Wired For What?

A Miracle Cure. . .

In 1982, Sam Khawam, who had been paralyzed by a stray bullet, seemed to be a miracle man. Several months after his accident, he became one of the first volunteers in an experimental functional electrical stimulation program (FES). At first, the procedure seemed to work, and Sam was able to walk again under his own power.

The study, which began in 1982 at the Cleveland Veteran's Administration hospital, raised hopes of creating artificial walking ability for paralyzed people. Doctors implanted thin steel wires in the leg muscles of volunteers, and then sent electricity through the wires, causing paralyzed muscles to move.

But today, Sam Khawam is back in his wheelchair, unable to take a single step. And he claims that the wires which allowed him to walk now threaten his life. Sam and several others among the 63 people who volunteered for the program at this hospital now claim they weren't properly warned that the implanted wires could be hazardous to their health.

Says Khawam: "I wouldn't never, ever joined the program had I known that I would ever even come close to these kinds of infections."

Since leaving the program in 1988, Khawam says he has had 13 surgeries for recurring infections in his lower body. These infections, he says, have been caused by more than 200 wires left behind by researchers.

His doctor, Dudley Giles of Meadville, Pennsylvania, agrees. Dr. Giles says the only way to remove all the wires would be to cut off all of Sam's muscle tissue, or amputate his legs. Dr. Giles believes Sam faces a lifetime of infections. These infections are so severe, they could kill Sam if left undetected.

"I can't deal with it," says Leanne Khawam, Sam's wife, who is also a doctor. "It upsets me every single time."

Sam sued the Veteran's Administration, which paid him $80,000 in a settlement. Two other patients with similar infections have also sued.

Was Khawam treated unfairly?

"We treat all our patients like human beings," says Dr. John Fuessner, chief research officer for the Department of Veterans Affairs. He was provided as a spokesman after Dr. E. Byron Marsolais, the lead physician on the project, declined repeated requests for comment. "If there are adverse effects, that's part of the research. And I think that the benefits and the number of patients who have benefited far out-weigh those that have not."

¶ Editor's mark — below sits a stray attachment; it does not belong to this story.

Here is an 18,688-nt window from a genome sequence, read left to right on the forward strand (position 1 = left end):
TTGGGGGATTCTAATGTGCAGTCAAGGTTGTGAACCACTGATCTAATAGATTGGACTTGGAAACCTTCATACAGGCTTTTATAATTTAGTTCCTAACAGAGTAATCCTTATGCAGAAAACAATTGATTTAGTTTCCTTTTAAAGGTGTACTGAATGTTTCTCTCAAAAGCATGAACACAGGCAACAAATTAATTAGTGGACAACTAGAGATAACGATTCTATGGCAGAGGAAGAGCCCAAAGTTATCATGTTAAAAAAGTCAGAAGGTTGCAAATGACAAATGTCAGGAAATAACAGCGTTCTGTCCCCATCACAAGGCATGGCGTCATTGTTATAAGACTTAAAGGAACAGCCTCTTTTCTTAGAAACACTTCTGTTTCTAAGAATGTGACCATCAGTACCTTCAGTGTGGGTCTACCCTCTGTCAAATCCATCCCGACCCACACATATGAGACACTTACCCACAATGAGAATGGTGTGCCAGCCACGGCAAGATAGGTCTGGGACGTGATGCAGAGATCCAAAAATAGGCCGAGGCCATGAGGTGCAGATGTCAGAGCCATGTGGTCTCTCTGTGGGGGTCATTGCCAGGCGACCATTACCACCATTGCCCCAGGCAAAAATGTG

What angers Sam is what he says was a broken promise from the researchers. The informed consent that he signed in 1982 promised that "non-functional electrodes (which are the wires) will be removed."

So what about the hundreds of wires in Khawam's legs? Says Dr. Fuessner: "That's a sensitive issue and you knowÂ…and you know that's a sensitive issue. I really can't comment." Because of pending litigation, V.A. attorneys limited what Dr. Fuessner could say. Sam has filed another lawsuit against other parties involved in the study. But in court documents, te government claims that there is no objective evidence that the remaining wires fragments are causing Sam's infections.

Not everyone who participated in the study believes it was unfair. Dan Kemp of Traverse City, Michigan, was in the same experiment and has never had an infection. He says he knew the risks: "I knew that with anything you run the risk of infection, maybe even death," he says. But Dan had only 20 wires inserted in his legs, not hundreds.

The Khawams are also concerned that the V.A. is still funding Dr. Marsolais' work. But they've gotten on with their lives with their three children.

And although Sam says he will never again volunteer for a medical experiment, he still dreams of walking again: "That's always in the back of my mind," he says. "I'll never forget that, but I'm hoping for a cure. I'm not obsessed about it. I'm not stopping my life until it happens, but once it happens I'll be very happy."